Robin - thanks very much for the code, but owing to complete ignorance, I don't know what to do with it! Do I record it as a macro (first time ever!)?
    <font face="Script MT Bold"><font color=blue><big><big>John</big></big></font color=blue></font face=script>

    Ita, esto, quidcumque...

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    Re: Meaning of a Language Attribute

    This <A target="_blank" HREF=http://www.wopr.com/cgi-bin/w3t/showthreaded.pl?Cat=&Board=wrd&Number=21373&Search =true&Forum=All_Forums&Words=macro&Match=StarPost& Searchpage=0&Limit=25&Old=allposts&Main=21236>Star Post</A> by Andrew Cronnolly will give you step-by-step instructions.
    Karen

  7. #7
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    Re: Meaning of a Language Attribute

    Thanks very much, Karen - I'll follow the kiddie's guide! John
    <font face="Script MT Bold"><font color=blue><big><big>John</big></big></font color=blue></font face=script>

    Ita, esto, quidcumque...

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    Re: Meaning of a Language Attribute

    John,

    Karen MacKenzie has already pointed you to a posting that tells you how to record your first macro. Unfortunately, in this case I don?t think you can record this macro because it isn?t possible to execute the necessary commands in Word 97. (Well, I couldn?t find a way, which was why I wrote the macro.)

    Here?s how to get my code into your own macro:

    1 In Word 97 go to Macro on the Tools menu and select Macros? from the side menu (or key Alt+F8).

    2 In the ?Macro name:? box type in a name for the macro you are about to correct (I called mine ?ClearFE?).

    3 By default, your macro will be saved in Normal.dot. If you want it stored in any other template, you will need to select that template name from the list in the drop-down box labelled ?Macros in:?. (This lists only those templates that are currently active. The template you want to use will be available if the document you start from is attached to it.)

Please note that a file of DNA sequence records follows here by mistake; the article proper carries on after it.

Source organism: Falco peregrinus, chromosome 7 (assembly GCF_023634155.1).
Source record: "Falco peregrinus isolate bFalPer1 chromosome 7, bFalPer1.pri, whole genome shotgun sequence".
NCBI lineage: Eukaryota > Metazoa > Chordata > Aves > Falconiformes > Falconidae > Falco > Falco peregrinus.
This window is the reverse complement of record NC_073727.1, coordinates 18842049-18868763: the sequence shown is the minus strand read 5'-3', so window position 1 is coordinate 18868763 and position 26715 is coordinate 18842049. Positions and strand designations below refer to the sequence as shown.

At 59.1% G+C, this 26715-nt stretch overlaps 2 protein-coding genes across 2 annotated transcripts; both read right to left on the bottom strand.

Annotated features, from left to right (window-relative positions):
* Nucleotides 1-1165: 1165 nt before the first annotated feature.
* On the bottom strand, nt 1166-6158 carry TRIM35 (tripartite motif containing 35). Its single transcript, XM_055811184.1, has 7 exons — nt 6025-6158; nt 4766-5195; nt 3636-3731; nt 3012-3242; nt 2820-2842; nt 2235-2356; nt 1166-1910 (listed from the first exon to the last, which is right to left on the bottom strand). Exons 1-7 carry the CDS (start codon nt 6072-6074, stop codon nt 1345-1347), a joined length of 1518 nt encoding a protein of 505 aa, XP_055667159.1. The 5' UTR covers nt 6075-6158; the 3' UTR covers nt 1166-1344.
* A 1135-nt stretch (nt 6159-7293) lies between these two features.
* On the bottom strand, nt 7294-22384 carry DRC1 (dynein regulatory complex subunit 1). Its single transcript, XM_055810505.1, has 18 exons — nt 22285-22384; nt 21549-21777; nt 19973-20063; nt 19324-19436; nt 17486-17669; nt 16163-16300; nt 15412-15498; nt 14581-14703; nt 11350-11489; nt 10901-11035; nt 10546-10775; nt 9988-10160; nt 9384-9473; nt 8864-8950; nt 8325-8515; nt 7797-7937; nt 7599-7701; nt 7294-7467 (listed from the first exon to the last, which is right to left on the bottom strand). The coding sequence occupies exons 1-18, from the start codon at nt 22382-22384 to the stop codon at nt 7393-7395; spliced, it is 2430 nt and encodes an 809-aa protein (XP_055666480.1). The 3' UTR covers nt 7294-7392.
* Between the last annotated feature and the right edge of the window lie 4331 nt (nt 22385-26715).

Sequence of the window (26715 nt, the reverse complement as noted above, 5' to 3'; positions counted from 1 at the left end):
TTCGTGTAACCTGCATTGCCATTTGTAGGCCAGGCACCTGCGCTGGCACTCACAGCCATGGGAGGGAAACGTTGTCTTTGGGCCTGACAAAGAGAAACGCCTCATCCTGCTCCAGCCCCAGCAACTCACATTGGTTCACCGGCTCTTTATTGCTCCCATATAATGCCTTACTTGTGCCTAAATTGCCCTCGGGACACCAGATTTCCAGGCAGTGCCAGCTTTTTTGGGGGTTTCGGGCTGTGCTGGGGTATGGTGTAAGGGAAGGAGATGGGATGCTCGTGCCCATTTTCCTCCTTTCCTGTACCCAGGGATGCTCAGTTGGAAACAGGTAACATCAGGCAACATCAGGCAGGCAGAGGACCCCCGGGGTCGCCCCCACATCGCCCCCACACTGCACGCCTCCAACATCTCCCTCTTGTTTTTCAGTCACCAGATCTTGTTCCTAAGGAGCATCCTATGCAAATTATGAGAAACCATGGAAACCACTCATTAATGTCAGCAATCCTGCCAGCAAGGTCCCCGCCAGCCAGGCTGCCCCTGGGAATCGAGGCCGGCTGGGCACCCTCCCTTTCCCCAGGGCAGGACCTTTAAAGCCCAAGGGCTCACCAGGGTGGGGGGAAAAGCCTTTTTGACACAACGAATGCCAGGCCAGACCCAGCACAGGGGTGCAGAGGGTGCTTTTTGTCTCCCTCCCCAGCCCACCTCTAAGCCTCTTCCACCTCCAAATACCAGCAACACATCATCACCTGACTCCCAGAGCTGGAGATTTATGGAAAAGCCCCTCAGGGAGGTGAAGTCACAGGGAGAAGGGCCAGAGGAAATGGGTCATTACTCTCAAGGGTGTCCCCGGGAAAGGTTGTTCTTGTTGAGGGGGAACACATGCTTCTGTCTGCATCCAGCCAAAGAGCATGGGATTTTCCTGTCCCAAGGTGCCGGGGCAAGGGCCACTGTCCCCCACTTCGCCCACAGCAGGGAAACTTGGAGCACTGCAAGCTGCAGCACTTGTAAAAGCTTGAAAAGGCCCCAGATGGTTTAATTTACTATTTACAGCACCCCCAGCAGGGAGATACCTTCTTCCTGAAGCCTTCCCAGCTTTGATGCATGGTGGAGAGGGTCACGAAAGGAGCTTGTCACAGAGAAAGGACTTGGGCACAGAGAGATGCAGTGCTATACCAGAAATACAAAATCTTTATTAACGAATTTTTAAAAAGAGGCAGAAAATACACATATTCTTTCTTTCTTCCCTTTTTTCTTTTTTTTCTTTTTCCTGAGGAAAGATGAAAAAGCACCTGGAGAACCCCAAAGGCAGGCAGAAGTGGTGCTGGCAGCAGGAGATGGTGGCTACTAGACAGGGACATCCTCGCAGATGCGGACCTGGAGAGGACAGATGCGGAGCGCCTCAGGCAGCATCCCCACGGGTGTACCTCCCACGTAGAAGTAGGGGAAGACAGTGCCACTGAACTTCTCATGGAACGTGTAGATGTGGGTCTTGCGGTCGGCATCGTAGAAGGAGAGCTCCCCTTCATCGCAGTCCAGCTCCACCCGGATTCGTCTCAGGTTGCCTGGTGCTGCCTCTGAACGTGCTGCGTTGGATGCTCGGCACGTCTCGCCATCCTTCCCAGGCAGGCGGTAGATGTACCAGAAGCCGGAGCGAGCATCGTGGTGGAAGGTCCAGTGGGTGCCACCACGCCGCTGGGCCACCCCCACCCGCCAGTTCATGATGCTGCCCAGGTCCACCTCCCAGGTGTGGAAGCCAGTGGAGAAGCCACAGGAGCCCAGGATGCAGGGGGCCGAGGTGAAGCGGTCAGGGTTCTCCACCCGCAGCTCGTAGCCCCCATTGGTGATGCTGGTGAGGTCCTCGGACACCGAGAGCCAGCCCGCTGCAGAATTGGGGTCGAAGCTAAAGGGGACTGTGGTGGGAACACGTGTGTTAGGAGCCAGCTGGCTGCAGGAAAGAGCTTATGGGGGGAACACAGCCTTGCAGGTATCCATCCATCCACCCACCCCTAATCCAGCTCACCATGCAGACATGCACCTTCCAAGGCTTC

4 Click the Create button. This will fire up the Visual Basic editor in a separate window, within which will be another window containing the skeleton code for your new macro. (The first time you do this it is scary. The first time I did it in Word 97 I took fright and didn?t go back again for 3 months.)

    5 Copy the seven lines of code from my previous posting (everything from ?Dim Sty As Style? to ?Next Sty?) and paste it into your macro code where the cursor is flashing above the line that reads ?End Sub?.

    6 While in the Visual Basic window key Ctrl+S to save your macro and key Alt+Q to close the Visual Basic window and return to Word.

    Now when you key Alt+F8 you will find the name of your new macro in the list of macros and you can run it by selecting it and clicking Run. By using Tools Customize you can assign a keyboard shortcut to your macro, or place it on a menu or toolbar, but that?s another story.

    I hope this is helpful as a first step into VBA territory.

  9. #9
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    Re: Meaning of a Language Attribute

    Robin, your expositionary style is exemplary! (You don't teach courses, do you?!). I shall fortify myself with much gin, and try as you describe... John
    <font face="Script MT Bold"><font color=blue><big><big>John</big></big></font color=blue></font face=script>

    Ita, esto, quidcumque...